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By: Katie Dod
“NOT IT!” can be a great childhood (or even adult) phrase to avoid chores or other unpleasantries of life, but it can also be a critically important concept for defendants in premises liability cases when non-party entities may be fully or partially at fault for a plaintiff’s damages. In the recent case of Double View Ventures, LLC v. Polite, 2014 WL 1227777, the Georgia Court of Appeals clarified the circumstances when defendants can ask a jury to apportion fault to non-parties under Georgia law. Previously, the Supreme Court of Georgia upheld the constitutionality of Georgia’s apportionment statute which cleared the way for defendants to identify non-parties on a jury verdict form to reduce their own liability. A defendant, however, is still required to prove a “rational basis” for a jury to apportion fault to that non-party and it was unclear what evidence would be required to meet that burden. In Polite, the plaintiff established that he was attacked while walking between the property of the apartment complex at which he lived and an adjoining gas station. A wrought iron fence encompassed much of the apartment complex, but, in an area where there was a path used by residents to traverse from the complex to the Chevron, all that was present was a wooden gate that was easily breached. A security expert testified that, in light of prior crime on the property and in the neighborhood, the existence of this wooden gate fell beneath the standard of care required by the apartment complex to keep its premises safe. It was undisputed that the gate was on the Chevron’s property and that it had been installed by owners of the Chevron though repaired by the apartment complex. Defendant identified three separate entities which could have been owners of the Chevron, but neither party could conclusively identify the legal entity which owned the Chevron at the time of the attack. The trial court denied defendant’s request to identify a Chevron entity on the jury verdict form as a potential at-fault party and the jury returned a verdict in favor of plaintiff in which it apportioned no fault to plaintiff’s criminal attackers and 13% fault to plaintiff. An extended panel of the Court of Appeals held it was error for the trial court to exclude the Chevron entity from the jury verdict form given the facts. The Court found that a jury issue existed as to whether the Chevron entity had a duty to maintain the gate on its property. The dissent noted that, given the inability to properly identify the Chevron entity, there was no ability to determine what knowledge that entity had of prior crime on the property and, consequently, no ability to establish that the Chevron entity could be legally at fault for plaintiff’s injury. The majority countered, however, that given the high frequency of crime in the neighborhood and on the Chevron’s property, there was a question of fact as to Chevron’s knowledge of prior substantially similar crime which should have been resolved by the jury, not a trial court judge. In other words, the determination as to whether there was a rational basis to apportion fault to the Chevron entity was for the jury, not the judge. The Court of Appeals also did not find it fatal that the defendant could not specifically identify the Chevron entity as the statute only required defendant to give the best possible identity under the circumstances.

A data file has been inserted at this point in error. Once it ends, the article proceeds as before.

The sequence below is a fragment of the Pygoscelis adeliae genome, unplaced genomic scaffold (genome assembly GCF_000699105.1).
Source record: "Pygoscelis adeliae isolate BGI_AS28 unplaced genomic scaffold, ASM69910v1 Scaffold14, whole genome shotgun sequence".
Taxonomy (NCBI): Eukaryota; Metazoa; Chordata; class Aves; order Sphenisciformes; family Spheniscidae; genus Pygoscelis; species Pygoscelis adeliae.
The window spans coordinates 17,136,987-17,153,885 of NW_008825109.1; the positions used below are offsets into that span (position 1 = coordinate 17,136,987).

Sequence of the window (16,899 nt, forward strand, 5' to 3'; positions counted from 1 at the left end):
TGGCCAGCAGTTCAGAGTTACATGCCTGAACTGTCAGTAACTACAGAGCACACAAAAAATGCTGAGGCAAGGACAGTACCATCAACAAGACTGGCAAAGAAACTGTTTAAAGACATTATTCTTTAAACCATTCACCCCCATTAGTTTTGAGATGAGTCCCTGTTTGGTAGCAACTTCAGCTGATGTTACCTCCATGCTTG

This holding is incredibly helpful to defendants in premises liability cases as it loosens the proof requirements for property owners and managers who seek to apportion fault to a non-party. A defendant need not meet the same burden to identify a non-party as a plaintiff must meet to recover. If there is some evidence upon which a jury could rationally rely to find a non-party wholly or partially at fault for a plaintiff’s injury, the jury can weigh that evidence and decide whether to apportion fault and, if so, in what amount. Defendants still must introduce some evidence to apportion fault to the non-party, and they should be careful in deciding strategically whether to do so if the evidence would also implicate the defendant (such as the existence of well-known high crime in the neighborhood). Defendants should also be careful as to how this evidence is presented so as to not send mixed messages. Defendants should not push the issue of apportionment so far as to confused the jury in to believing that the mere existence of crime near a property creates liability for property owners and managers. It is likely the contours of apportionment will continue to be defined through future litigation, but, for now, one important issue was resolved favorably to defendants. Plaintiff, however, indicated an appeal is likely, so it is possible the victory could be short-lived, but, at least for now, there is one concept from childhood which may prove critically important to defendants seeking to reduce their liability.